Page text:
Between the Brown and the Green with Yellow Stripe
Reads 220 Volts AC


USA: Between the Red and Black Reads 220 Volts AC
Between the Red and White Reads 110 Volts AC
Between the Black and White Reads 110 Volts AC
Between the White and Green Reads Zero Volts AC

When wiring the Amel 220 Volt AC cable from the boat to USA
power the following should be done:

a. The Amel Brown Wire (European Hot) should go to either the
USA Red or Black wire
b. The Amel Blue Wire (European Neutral) should go to the USA
Red or Black wire (whichever the Amel Brown wire isn't connected
to. My understanding, and please somebody correct me if I am wrong,
is that the polarity of these two connections (red and/or black to
blue and/or brown makes no difference).
Finally the Amel Green with Yellow Stripe wire should go to the USA
Green wire.
The USA white wire has nothing connected to it from the European
cable.

The given appliance or load doesn't care about polarity since it
is
alternating current (AC). All the load cares about is that there is
an EMF (ElectroMotive Force) of 220 Volts pushing the electrons back
and forth in the wires of the load (e.g. the lamp, motor etc.) Again
this discussion doesn't take into consideration the frequency
with
which the electrons are moved back and forth (Hertz). If I
understand it correctly the naming of the wires (Hot, Neutral etc is
somewhat arbitrary) and hence confusing at times.

So there you have it, the distillation of my many sources. I have
an electronics background but there we deal mostly with DC voltage
and theory. I have approached two commercial electricians here in
the USA to verify the differences between USA and European power and
they both stammered and stuttered until I had basically no
confidence in their confused explanations. I haven't tried
wiring
up my Amel to this standard yet so if someone else would try it out
and let me know if anything smokes I can then refine the theory
further. Please, your comments and criticisms are welcome.

Sincerely, Gary Silver s/v Liahona currently in Tortola at
Nanny Cay


kimberlite <kimberlt@...>
 

Why don't you just disconnect the European connector and install a 50
amp 220 volt connector and return the expensive "y" connector and cord?
Eric

-----Original Message-----
From: rossirossix4 [mailto:equinoxsolstice@hotmail.com]
Sent: Saturday, December 13, 2003 6:24 PM
To: amelyachtowners@yahoogroups.com
Subject: [Amel Yacht Owners] Re: 220Volt Power

I had a few AC related questions and thought I would link them to
this earlier discussion about AC power.

I've purchased a Marinco "reverse Y" for my 1993 Santorin and have a
couple of questions. The boat has a 220 cord in its lazarette with
a French? three pronged male fitting on the end using three
straight,round contacts in a "v" arrangement. The plug is labeled
10 amps. Does any one have any recommendations for how to mate it
with the "reverse Y" female plug?

The 220 volt cord in the lazarette is not very long. I already have
one 50' 110v Marinco cord. It seems to make sense to just buy
another matching cord and connect the "reverse y" closer to the boat
or even in the lazarette with two 110 cords. Does anyone have any
advice on this?

I've been told that ABYC standards require a breaker within just a
few feet of where AC power enters the boat. Mine doesn't go through
a breaker until it gets to the GFI breaker in my galley panel. Any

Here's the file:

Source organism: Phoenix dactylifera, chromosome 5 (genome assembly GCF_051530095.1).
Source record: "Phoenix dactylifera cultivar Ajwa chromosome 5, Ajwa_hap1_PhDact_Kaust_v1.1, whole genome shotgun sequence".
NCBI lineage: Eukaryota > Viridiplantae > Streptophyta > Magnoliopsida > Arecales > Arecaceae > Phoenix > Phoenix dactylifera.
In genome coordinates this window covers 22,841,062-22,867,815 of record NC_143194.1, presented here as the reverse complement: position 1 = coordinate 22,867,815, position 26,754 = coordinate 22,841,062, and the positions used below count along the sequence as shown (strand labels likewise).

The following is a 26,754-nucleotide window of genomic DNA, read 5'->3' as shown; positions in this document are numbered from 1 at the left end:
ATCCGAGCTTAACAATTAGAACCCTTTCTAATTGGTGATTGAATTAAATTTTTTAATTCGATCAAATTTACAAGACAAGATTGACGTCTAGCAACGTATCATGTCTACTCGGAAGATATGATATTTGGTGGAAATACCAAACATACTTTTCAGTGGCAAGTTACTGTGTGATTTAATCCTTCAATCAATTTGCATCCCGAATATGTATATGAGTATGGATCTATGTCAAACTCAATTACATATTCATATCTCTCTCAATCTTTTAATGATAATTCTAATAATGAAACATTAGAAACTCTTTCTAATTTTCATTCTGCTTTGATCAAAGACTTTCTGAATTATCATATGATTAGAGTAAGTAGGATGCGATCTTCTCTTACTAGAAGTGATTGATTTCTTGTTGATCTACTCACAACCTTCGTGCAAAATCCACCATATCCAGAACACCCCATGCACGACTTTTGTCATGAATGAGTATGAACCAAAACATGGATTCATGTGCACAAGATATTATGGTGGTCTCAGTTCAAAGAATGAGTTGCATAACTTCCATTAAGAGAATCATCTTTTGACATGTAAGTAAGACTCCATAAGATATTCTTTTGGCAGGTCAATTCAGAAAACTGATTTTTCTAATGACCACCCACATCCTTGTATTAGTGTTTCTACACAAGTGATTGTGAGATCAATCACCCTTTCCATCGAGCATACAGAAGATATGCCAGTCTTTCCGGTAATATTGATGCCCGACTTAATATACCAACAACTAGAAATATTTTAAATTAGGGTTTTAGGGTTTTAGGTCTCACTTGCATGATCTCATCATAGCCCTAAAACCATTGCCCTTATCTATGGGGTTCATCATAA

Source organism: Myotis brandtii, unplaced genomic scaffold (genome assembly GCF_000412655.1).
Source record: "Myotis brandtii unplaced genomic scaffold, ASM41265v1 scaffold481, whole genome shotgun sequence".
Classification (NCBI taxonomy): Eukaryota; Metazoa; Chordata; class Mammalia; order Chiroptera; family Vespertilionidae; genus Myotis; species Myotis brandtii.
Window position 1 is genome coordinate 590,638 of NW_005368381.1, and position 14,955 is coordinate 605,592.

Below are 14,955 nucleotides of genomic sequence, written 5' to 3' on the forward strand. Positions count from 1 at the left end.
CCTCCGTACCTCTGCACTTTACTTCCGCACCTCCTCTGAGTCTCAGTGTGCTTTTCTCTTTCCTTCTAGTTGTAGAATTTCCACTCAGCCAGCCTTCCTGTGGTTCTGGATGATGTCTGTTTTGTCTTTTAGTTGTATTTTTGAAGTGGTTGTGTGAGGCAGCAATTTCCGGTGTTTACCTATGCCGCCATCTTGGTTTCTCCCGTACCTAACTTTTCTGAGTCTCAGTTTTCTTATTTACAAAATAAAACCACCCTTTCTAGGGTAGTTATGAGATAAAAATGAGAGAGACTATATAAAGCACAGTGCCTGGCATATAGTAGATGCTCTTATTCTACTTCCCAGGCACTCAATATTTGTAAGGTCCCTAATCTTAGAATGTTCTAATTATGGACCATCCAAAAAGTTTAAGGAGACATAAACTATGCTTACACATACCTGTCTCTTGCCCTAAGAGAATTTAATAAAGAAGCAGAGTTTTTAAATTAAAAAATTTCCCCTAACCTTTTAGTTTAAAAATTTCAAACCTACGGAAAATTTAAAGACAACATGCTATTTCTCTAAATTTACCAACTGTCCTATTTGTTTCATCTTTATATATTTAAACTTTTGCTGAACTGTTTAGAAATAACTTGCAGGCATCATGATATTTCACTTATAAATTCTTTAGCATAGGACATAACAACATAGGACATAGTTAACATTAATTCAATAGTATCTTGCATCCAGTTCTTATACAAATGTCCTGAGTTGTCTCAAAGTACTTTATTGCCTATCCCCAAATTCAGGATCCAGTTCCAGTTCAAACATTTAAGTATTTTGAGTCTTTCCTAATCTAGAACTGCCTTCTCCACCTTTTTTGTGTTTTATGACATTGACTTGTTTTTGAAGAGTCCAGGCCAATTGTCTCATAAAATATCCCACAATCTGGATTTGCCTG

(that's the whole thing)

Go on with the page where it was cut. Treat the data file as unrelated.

thoughts on this?

Thanks, Bob "Hanalei"

--- In amelyachtowners@yahoogroups.com, kimberlite1212
<no_reply@y...> wrote:
the amel plug has 3 wires a green and yellow and two hot 110 volt
wires. The usa side has a green, white, black and red.
when you connect the amel to the 220 volt 50 amp twistlock you do
not use the usa side white. the green and yellow goes to the usa
green
the other 2 amel wires go to the red and the black.
AGAIN do not use the us white (neutral side).
I have had no problem connecting in the virgin islands and in the
USA. I leave the 50 amp twistlock connected to my boat and use a
number of adapter cords that i have made to connect elsewhere.
Fair winds,
eric Freedman
Kimberlite sm 376

when you connect this to a twist --- In
amelyachtowners@yahoogroups.com, "edmund_steele"
<edmundsteele@e...>
wrote:
Walter,
If the marina you are planning on visiting can handle the depth
and
length of an Amel, they will most probably supply 50 Ampere /
220Volt
power. The supply outlet may in the form of a single twist lock
plug.
The plug contains 4 connectors which are both phases of 110
volts,
a
common and a ground wire. Many boaters (the majority are power
boaters) in the USA will then use a "splitter" to separate this
supply into two 110 volt cables which are then plugged into
their
vessels as two separate cables. For the Amel, we simply plug the
single 220V cable directly into the boat.
Some marinas supply two 110 volt twist lock plugs on a post.
These
outlets are of opposite phase so they can be combined to produce
a
220 volt supply. This is the inverse of the "splitter" mentioned
above and can be purchased from WestMarine (www.westmarine.com).
WestMarine call this a "Reverse Y Adapter" Model 491985 and it
sells
for US$409.99

I have only once had to use a transformer to get 220V from 110V
and
that was because I did not have a 220V extension cord at the
time.
This approach is also very limiting as you probably won't be
able
to
take enough power off the 110 volt supply to run air-
conditioners
without throwing it's breaker.

BTW, anything that has 220V on it tends to cost a fortune in the
USA.
For example, a 50 foot 110 volt extension cord may sell for
US$40
but
a 50 foot 220 volt extension cord may cost near US$600. If you
are
not
afraid of using a screwdriver, you can cut the plugs off a 110
volt
extension cord and replace the plugs with 220 volt plugs.
Ed Steele
DoodleBug SM331